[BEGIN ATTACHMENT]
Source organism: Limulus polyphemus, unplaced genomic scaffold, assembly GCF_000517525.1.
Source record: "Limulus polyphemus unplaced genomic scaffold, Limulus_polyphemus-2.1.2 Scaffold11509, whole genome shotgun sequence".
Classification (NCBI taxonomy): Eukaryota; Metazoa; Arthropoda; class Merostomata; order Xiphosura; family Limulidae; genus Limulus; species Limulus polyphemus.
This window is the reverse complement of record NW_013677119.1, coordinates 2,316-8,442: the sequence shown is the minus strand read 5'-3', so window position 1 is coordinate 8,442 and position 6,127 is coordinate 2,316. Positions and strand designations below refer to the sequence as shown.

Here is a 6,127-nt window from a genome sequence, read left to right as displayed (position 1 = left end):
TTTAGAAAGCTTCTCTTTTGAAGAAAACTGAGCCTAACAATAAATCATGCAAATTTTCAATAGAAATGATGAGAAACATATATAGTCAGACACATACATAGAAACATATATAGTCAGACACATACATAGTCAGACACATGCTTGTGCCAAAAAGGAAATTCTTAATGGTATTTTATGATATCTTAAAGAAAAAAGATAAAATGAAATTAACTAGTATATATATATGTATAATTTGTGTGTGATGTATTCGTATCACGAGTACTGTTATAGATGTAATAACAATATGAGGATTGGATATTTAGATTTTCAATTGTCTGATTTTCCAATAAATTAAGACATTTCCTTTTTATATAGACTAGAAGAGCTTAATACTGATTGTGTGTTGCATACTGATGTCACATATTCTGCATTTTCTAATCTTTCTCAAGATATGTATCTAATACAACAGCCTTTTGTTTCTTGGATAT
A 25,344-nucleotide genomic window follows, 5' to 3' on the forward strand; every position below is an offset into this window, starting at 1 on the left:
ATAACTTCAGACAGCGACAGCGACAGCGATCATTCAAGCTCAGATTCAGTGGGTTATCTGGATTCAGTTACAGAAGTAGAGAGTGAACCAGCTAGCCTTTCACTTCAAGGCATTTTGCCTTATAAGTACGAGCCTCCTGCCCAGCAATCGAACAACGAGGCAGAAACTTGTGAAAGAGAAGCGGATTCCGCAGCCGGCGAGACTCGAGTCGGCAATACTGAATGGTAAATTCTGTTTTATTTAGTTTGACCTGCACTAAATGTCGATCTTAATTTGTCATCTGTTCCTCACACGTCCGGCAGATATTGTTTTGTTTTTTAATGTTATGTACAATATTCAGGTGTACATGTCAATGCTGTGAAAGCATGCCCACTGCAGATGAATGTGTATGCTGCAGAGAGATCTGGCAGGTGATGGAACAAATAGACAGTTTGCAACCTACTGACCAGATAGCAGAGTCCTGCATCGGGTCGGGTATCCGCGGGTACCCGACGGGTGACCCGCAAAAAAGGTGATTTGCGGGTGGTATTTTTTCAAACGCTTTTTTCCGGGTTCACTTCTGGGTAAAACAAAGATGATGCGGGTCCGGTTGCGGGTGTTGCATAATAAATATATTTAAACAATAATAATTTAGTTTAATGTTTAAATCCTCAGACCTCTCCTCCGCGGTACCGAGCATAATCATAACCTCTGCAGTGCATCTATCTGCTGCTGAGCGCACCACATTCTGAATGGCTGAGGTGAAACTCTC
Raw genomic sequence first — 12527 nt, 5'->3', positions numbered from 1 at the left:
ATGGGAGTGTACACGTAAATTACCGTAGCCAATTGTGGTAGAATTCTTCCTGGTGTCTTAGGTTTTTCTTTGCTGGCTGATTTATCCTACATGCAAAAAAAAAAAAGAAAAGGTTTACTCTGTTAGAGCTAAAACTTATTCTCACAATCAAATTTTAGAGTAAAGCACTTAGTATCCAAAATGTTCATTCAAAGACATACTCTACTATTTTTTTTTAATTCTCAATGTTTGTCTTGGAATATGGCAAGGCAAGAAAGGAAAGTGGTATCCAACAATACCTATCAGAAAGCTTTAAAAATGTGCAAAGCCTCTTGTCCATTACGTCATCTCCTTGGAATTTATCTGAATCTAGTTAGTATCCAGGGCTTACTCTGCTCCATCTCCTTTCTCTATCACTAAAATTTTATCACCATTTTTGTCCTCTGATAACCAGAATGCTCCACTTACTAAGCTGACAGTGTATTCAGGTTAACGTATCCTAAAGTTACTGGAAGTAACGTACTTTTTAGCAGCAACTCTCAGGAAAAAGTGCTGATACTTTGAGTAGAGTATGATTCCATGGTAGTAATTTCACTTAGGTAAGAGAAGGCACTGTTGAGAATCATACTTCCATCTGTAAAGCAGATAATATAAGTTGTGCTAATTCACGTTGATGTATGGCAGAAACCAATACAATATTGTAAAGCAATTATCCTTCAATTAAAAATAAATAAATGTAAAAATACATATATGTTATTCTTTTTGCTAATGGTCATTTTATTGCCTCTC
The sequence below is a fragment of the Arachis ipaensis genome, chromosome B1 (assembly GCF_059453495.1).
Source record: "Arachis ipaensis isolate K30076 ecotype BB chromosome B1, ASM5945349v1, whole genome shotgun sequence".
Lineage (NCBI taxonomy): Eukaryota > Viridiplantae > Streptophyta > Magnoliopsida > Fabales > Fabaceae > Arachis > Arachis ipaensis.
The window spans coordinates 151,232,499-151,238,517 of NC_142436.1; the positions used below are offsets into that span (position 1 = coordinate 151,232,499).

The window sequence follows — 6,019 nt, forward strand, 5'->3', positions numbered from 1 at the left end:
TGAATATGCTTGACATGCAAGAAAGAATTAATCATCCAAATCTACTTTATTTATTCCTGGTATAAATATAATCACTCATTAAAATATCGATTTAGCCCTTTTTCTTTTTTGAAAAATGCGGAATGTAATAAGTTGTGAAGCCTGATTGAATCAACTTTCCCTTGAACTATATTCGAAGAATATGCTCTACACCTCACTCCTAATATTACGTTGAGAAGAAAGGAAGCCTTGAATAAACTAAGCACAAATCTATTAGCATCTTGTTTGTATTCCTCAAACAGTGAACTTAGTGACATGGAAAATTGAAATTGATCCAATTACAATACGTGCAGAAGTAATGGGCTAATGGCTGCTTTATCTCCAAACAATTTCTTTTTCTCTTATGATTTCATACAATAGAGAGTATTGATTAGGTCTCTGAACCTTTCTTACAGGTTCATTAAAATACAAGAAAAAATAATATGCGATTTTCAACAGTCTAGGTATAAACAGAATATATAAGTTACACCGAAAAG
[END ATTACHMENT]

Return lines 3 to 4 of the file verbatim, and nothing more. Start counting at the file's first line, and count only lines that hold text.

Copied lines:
Classification (NCBI taxonomy): Eukaryota; Metazoa; Arthropoda; class Merostomata; order Xiphosura; family Limulidae; genus Limulus; species Limulus polyphemus.
This window is the reverse complement of record NW_013677119.1, coordinates 2,316-8,442: the sequence shown is the minus strand read 5'-3', so window position 1 is coordinate 8,442 and position 6,127 is coordinate 2,316. Positions and strand designations below refer to the sequence as shown.